RONALD: They get surprisingly few complaints. Considering the sheer number of books that are brought out every year, if you only buy maybe five or six, the odds of your picking up the same five are pretty slim. If you get complaints you can always send the guy some free books and you’ve got him off your back. Believe it or not there is a hardcore group out there somewhere in America that consistently buys pornographic paperbacks. These are the people the books are written for because they’ve lost their appeal as an item of curiosity. We were selling so many back in the late 60’s because all sorts of people were buying, having never seen it before. Those people don’t buy it anymore. There are only about a half dozen companies producing pornography anymore.
DUSTY: Do you think that’s because so many serious books have fairly hardcore pornography in them?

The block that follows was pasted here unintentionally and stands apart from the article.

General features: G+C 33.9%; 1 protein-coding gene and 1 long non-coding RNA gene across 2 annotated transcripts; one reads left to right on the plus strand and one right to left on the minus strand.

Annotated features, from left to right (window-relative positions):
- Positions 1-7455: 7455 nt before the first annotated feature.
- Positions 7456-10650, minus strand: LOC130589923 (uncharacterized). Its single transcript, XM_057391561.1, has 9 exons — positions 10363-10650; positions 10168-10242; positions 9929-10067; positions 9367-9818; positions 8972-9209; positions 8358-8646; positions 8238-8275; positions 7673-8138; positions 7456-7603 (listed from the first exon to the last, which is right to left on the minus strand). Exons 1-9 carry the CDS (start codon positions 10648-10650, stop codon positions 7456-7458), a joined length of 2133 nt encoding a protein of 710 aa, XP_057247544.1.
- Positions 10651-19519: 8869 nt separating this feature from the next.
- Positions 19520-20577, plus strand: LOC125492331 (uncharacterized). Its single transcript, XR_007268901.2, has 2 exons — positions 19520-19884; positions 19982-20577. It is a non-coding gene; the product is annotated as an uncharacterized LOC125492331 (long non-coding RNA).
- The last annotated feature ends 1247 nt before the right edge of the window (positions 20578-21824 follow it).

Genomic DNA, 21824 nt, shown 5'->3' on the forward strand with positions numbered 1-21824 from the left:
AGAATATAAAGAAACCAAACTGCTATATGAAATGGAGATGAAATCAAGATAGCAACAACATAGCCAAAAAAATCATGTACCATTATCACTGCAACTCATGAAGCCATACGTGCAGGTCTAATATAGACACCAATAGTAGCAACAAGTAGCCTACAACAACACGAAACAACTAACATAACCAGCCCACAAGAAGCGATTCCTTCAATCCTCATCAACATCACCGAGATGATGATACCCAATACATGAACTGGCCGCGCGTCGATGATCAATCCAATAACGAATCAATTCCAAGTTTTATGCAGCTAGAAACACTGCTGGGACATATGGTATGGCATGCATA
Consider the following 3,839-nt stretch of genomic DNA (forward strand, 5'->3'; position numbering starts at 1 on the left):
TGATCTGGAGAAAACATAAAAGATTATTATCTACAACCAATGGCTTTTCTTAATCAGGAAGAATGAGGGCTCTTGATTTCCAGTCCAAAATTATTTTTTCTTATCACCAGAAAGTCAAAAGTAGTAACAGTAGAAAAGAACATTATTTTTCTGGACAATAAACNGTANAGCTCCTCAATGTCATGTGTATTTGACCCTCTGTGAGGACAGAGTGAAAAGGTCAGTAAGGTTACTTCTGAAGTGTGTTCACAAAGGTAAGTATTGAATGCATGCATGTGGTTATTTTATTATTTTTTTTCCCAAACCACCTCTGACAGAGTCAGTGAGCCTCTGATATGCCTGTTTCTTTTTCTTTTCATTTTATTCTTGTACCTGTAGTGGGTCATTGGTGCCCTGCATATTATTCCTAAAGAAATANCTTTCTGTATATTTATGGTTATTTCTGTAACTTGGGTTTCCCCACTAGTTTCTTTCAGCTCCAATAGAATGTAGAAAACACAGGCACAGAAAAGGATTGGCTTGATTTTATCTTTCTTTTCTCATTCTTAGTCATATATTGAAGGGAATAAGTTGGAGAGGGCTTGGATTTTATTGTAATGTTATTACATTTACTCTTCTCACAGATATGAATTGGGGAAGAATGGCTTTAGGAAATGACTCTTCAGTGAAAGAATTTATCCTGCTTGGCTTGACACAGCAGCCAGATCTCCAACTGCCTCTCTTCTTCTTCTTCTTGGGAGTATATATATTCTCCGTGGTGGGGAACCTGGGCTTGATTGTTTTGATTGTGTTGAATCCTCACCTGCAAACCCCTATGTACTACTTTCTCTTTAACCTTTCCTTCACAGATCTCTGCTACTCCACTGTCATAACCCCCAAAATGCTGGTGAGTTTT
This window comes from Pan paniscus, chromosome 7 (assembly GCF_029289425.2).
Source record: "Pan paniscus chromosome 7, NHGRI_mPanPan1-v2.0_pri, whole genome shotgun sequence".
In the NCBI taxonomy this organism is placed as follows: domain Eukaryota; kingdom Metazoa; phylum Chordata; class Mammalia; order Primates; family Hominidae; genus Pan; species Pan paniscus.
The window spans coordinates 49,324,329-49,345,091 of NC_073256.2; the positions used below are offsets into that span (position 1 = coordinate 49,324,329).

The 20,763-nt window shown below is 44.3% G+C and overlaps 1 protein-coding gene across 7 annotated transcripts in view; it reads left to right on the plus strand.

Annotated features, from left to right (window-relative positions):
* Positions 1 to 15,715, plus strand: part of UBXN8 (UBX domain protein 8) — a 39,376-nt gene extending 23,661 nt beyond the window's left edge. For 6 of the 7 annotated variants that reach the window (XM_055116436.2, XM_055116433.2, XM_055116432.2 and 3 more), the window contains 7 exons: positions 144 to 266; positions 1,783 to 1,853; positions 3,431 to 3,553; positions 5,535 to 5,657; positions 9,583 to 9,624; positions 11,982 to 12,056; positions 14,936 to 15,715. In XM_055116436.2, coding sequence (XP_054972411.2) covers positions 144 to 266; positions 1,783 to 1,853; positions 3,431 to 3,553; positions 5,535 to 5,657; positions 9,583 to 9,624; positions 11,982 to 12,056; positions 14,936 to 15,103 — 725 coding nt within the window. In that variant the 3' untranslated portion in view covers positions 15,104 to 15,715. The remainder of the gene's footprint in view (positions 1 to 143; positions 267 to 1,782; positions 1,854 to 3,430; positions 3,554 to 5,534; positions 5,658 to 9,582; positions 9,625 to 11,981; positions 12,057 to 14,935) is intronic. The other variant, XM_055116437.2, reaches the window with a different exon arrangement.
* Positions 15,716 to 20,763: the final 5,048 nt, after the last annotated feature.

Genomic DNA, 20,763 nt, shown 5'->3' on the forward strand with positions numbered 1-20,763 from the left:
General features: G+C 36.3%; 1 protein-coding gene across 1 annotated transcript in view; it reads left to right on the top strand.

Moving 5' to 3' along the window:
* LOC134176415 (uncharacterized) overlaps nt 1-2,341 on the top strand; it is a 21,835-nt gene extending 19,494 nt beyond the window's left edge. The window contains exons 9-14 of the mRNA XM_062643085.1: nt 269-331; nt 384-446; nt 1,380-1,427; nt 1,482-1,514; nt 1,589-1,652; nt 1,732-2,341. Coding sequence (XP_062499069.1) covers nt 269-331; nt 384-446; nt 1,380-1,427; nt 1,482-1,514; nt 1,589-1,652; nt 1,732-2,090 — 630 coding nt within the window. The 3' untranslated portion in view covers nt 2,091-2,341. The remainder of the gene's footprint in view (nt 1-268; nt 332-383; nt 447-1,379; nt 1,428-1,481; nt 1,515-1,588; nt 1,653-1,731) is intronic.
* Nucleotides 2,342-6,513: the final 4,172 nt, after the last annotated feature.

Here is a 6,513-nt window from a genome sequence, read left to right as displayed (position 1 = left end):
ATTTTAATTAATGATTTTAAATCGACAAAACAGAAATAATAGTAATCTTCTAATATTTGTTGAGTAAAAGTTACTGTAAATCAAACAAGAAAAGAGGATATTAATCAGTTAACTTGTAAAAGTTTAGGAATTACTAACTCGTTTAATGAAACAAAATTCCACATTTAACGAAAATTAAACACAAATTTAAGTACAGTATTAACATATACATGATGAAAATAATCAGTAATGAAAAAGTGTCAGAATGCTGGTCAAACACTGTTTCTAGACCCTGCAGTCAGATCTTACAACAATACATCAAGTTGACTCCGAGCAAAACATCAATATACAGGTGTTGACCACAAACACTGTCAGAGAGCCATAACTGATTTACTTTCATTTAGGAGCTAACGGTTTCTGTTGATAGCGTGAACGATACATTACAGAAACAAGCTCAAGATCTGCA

RONALD: I think that’s part of it. Actually I can’t see why a person, if he wanted to stimulate his libido, would buy a paperback book when he can go buy illustrated things: films, books, or whatever.
DUSTY: Your books that I’ve read didn’t have bondage per se, but there is always an aspect of degradation.
RONALD: Domination. That’s constant. It’s the mainstay of pornography. Domination, degradation. The people who are really big on this stuff are not into equality of the sexes. These people still look at the world this way: there are good girls and there are bad girls.
DUSTY: Your parents . . .
RONALD: Let’s not talk about my parents in Iowa.
DUSTY: Your parents in Iowa are fundamentalist, aren’t they? How do they feel about your being a porno writer?
RONALD: They probably cry a lot. No seriously, I don’t think they care.
DUSTY: Back to pornography. There are artful detective stories and bad detective stories. With the exception of The Story of O is that true of pornography?
RONALD: No, it doesn’t sell. My boss had the idea in ’71 of coming out with a quality line, paying the writers three times what we were getting for our books then. They didn’t sell. Besides, a copy of The Story of O wouldn’t sell enough copies to pay the printing bill.
DUSTY: Do you personally have any desire to write the ultimate pornographic novel, a work of art?
RONALD: No. Not at all. Never.